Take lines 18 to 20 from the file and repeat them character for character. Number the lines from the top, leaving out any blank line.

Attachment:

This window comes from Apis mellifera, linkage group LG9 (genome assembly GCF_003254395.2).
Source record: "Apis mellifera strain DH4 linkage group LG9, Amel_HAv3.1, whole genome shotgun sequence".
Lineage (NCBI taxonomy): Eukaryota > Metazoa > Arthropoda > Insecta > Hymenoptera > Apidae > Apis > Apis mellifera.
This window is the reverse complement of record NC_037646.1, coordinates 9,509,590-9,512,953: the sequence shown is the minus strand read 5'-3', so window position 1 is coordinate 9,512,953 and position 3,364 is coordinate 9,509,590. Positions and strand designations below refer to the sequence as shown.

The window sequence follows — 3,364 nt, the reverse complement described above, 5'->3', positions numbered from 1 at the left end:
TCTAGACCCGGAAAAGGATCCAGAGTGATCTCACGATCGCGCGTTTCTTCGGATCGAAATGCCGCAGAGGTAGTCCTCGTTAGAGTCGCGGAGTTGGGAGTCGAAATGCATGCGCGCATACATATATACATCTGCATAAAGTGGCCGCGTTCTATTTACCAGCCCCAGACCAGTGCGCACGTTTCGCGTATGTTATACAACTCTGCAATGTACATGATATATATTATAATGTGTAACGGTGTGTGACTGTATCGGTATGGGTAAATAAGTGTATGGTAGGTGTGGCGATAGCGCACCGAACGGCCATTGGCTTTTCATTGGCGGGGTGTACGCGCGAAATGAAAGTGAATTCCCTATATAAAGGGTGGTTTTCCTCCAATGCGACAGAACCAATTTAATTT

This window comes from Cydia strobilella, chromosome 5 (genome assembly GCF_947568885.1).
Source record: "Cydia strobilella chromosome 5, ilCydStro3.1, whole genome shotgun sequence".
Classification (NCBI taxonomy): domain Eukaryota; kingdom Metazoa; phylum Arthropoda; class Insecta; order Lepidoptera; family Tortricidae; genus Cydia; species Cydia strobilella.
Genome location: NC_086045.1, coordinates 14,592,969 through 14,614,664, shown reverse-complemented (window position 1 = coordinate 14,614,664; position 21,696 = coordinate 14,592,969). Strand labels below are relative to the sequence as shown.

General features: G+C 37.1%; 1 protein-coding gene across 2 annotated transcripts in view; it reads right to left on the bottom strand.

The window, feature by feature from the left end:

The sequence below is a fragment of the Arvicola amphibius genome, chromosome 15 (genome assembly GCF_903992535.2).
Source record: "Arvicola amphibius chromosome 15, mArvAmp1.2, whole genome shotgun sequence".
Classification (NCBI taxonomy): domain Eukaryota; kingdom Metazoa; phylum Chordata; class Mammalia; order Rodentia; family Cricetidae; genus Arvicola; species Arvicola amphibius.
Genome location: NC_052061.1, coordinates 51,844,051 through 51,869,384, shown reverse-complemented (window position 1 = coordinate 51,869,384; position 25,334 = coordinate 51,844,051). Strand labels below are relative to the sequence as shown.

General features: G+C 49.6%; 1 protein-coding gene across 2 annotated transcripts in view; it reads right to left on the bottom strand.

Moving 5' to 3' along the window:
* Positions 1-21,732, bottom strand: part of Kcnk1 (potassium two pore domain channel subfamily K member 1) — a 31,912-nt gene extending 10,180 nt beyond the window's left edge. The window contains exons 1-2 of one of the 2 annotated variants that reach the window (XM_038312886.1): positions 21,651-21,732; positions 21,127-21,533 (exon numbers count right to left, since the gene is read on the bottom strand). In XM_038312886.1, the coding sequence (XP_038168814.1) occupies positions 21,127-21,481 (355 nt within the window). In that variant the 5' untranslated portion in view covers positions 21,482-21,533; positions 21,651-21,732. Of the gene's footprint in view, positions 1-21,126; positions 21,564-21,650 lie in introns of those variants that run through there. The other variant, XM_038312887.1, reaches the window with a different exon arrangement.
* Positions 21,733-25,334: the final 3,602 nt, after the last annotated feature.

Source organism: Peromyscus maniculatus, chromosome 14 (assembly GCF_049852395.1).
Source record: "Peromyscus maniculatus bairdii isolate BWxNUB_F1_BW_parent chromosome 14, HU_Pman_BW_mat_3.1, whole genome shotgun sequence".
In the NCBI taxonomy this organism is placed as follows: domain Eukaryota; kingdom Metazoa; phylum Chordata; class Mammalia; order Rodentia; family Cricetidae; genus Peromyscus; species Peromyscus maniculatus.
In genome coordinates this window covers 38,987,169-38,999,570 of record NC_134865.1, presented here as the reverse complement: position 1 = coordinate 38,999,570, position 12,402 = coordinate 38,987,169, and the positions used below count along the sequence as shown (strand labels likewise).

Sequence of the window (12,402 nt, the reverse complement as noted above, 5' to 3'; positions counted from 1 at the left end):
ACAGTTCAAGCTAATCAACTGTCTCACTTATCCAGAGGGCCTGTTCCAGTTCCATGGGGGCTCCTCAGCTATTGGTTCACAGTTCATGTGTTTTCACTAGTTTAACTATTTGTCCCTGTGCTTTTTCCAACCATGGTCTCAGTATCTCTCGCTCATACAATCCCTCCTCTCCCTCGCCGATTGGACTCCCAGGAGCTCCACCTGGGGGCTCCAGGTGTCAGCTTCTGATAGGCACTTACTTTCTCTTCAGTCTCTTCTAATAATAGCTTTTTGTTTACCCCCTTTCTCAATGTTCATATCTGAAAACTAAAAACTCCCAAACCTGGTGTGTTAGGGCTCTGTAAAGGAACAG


Moving 5' to 3' along the window:
* Positions 1-21,732, bottom strand: part of Kcnk1 (potassium two pore domain channel subfamily K member 1) — a 31,912-nt gene extending 10,180 nt beyond the window's left edge. The window contains exons 1-2 of one of the 2 annotated variants that reach the window (XM_038312886.1): positions 21,651-21,732; positions 21,127-21,533 (exon numbers count right to left, since the gene is read on the bottom strand). In XM_038312886.1, the coding sequence (XP_038168814.1) occupies positions 21,127-21,481 (355 nt within the window). In that variant the 5' untranslated portion in view covers positions 21,482-21,533; positions 21,651-21,732. Of the gene's footprint in view, positions 1-21,126; positions 21,564-21,650 lie in introns of those variants that run through there. The other variant, XM_038312887.1, reaches the window with a different exon arrangement.
* Positions 21,733-25,334: the final 3,602 nt, after the last annotated feature.